In Fairfax police shooting, still no word

It’s been more than a year since police shot John Geer, and the Fairfax department still won’t release the name of the officer who killed him. This has all been happening in the national media’s own backyard, the suburbs of Washington, D.C. [Robert McCartney, WaPo] In Ferguson, Mo., a delay of several days in releasing the name of the officer who shot Michael Brown was among the grievances that set off protests and confrontations that made world news; yielding to pressure from police associations and unions, many departments have adopted policies against releasing the names of officers involved in shootings either for an initial period or even indefinitely while an investigation remains open. Writes Alexander R. Cohen: “We’ve seen more patriotism from the people of Ferguson than from the people of Fairfax on this issue.”

P.S. Also, from Slate Star Codex, how Ferguson turned into a Referendum on Everything.


  • It’s not really surprising that no one in Fairfax Co. is out protesting — the county is populated by government parasites. When the government stamps its boot down on someone, they are just glad that it wasn’t them.

  • “We’ve seen more patriotism from the people of Ferguson than from the people of Fairfax on this issue.”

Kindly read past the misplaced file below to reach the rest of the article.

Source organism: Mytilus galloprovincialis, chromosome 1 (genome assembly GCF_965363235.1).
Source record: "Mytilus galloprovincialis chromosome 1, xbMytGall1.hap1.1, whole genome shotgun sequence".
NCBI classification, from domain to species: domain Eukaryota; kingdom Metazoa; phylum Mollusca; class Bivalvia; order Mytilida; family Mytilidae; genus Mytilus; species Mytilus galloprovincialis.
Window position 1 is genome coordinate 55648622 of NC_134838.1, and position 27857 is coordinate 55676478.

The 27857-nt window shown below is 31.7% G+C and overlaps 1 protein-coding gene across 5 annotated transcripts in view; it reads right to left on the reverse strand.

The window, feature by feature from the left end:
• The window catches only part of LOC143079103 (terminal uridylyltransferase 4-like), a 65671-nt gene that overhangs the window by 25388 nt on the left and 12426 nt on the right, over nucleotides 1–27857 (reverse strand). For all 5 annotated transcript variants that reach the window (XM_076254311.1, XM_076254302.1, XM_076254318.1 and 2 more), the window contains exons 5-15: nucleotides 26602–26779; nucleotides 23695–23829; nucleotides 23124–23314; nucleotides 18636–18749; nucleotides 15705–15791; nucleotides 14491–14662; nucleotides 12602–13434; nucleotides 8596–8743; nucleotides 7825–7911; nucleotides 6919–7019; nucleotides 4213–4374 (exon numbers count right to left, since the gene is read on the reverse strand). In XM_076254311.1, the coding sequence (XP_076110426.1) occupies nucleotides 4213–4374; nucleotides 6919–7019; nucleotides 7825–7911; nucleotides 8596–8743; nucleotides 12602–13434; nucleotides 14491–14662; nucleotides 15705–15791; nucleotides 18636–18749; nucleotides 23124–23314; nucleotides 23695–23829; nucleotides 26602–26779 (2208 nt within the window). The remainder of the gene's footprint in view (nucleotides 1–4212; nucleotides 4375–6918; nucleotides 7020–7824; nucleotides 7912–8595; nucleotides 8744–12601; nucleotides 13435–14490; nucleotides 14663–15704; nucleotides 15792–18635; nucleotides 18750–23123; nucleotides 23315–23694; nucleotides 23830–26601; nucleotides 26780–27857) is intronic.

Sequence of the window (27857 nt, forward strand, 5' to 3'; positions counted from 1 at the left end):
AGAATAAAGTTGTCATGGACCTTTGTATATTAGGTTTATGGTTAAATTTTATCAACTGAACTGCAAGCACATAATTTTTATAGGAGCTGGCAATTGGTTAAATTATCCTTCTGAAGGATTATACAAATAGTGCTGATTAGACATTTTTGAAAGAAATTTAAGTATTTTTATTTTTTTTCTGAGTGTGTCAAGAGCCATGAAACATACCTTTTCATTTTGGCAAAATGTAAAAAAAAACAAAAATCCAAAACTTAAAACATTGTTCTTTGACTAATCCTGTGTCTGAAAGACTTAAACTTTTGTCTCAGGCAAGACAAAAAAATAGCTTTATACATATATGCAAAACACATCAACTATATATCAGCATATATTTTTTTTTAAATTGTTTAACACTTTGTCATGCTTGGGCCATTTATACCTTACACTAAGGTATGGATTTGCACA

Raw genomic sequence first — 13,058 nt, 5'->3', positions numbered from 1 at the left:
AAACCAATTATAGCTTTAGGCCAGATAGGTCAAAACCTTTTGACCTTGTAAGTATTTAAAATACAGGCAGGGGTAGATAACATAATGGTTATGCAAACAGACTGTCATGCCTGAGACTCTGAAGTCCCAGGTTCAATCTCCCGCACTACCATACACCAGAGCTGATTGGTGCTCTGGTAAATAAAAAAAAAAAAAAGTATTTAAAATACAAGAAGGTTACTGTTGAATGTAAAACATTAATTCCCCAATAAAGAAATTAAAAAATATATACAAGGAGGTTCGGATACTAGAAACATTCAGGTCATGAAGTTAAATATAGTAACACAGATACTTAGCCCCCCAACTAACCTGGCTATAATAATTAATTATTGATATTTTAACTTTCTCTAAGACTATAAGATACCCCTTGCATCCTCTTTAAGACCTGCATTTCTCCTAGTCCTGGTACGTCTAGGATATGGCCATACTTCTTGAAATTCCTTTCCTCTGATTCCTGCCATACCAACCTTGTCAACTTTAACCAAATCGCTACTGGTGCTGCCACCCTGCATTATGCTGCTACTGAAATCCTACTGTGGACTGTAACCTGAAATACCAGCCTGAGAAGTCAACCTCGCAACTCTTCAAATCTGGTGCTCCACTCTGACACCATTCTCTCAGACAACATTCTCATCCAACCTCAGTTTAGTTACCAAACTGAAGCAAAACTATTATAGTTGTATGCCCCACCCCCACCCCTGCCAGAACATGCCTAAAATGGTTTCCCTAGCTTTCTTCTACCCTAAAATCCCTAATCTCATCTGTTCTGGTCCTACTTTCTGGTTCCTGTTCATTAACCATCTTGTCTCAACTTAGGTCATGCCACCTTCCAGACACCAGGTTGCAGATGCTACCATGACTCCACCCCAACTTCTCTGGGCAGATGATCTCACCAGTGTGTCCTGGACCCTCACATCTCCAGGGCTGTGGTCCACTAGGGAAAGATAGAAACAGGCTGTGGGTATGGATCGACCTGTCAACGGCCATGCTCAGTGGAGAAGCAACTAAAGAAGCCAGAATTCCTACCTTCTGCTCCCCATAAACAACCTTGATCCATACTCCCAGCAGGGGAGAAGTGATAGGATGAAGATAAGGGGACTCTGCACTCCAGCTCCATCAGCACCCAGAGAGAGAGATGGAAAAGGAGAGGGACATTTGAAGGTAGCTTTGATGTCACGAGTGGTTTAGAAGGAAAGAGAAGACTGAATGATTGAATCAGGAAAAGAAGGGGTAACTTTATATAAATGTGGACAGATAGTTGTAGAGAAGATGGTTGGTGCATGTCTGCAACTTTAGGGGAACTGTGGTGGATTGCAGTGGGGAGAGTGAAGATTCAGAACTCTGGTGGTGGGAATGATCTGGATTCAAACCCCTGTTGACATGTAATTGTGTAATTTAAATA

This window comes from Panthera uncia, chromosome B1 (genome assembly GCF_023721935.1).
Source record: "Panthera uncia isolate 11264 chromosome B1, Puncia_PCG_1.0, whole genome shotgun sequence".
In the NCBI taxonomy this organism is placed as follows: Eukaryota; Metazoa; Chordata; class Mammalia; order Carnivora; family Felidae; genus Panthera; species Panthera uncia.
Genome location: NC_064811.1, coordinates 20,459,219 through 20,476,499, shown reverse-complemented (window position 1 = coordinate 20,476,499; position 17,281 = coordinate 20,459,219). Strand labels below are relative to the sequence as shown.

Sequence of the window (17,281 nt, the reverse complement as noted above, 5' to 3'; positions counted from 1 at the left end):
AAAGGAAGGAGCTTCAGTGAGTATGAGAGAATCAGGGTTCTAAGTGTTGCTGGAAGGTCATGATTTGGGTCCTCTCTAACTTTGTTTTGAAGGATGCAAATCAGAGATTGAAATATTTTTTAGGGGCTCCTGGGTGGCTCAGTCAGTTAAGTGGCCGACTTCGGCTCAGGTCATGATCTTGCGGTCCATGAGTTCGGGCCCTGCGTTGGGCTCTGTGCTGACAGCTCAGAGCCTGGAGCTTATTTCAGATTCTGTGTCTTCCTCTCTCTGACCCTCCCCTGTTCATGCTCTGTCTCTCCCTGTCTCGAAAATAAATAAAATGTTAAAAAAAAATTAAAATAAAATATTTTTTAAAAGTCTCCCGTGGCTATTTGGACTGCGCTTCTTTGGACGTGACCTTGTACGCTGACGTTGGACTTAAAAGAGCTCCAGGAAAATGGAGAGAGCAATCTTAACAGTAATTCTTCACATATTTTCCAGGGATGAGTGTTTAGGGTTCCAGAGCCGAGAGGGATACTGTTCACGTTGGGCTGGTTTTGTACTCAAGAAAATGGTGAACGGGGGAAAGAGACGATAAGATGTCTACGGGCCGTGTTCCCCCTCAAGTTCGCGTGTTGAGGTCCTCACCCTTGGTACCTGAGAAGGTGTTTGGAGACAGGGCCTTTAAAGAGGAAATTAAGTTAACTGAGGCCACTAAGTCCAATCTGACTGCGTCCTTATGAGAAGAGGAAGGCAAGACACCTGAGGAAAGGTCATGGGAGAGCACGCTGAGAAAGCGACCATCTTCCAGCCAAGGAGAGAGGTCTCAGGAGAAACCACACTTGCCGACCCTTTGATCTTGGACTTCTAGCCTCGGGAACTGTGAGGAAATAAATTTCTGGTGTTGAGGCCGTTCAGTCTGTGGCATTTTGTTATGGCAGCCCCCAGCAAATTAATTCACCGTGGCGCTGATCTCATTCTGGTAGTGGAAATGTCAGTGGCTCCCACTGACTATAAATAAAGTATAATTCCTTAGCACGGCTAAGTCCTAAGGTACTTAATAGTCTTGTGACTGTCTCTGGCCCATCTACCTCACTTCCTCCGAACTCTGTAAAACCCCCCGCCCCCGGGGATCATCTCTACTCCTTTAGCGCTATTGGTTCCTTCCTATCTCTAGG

Dissent used to be touted as the highest form of patriotism. Now, it’s repeatedly looting a Beauty Supply Store.

  • If Wfjag has evidence that the set of Ferguson residents assembling to demand the release of the officer’s identity was the same as the set of persons looting stores, I hope he will provide it. Otherwise we’ve entered a realm of sloppy attribution of collective guilt.

  • Perhaps another reason for not immediately releasing the names of officers could be FOR THE SAFETY OF THE OFFICERS AND THEIR FAMILIES from revenge attacks. And perhaps in the spirt of not releaseing the names crime victims, some departments won’t release the names of the officers unless they have been charged with a crime.

  • A better analogy than crime victims (most of whom have no legal right to prevent disclosure of their names) would be private citizens the legality of whose actions is under investigation but who have been charged with no crime. Of course such citizens *are* publicly named all the time under our current methods. Even were we to accept that analogy, we would still need to consider the possibility that persons clothed with public authority should be held to a higher standard than private citizens, with fewer rights of concealment.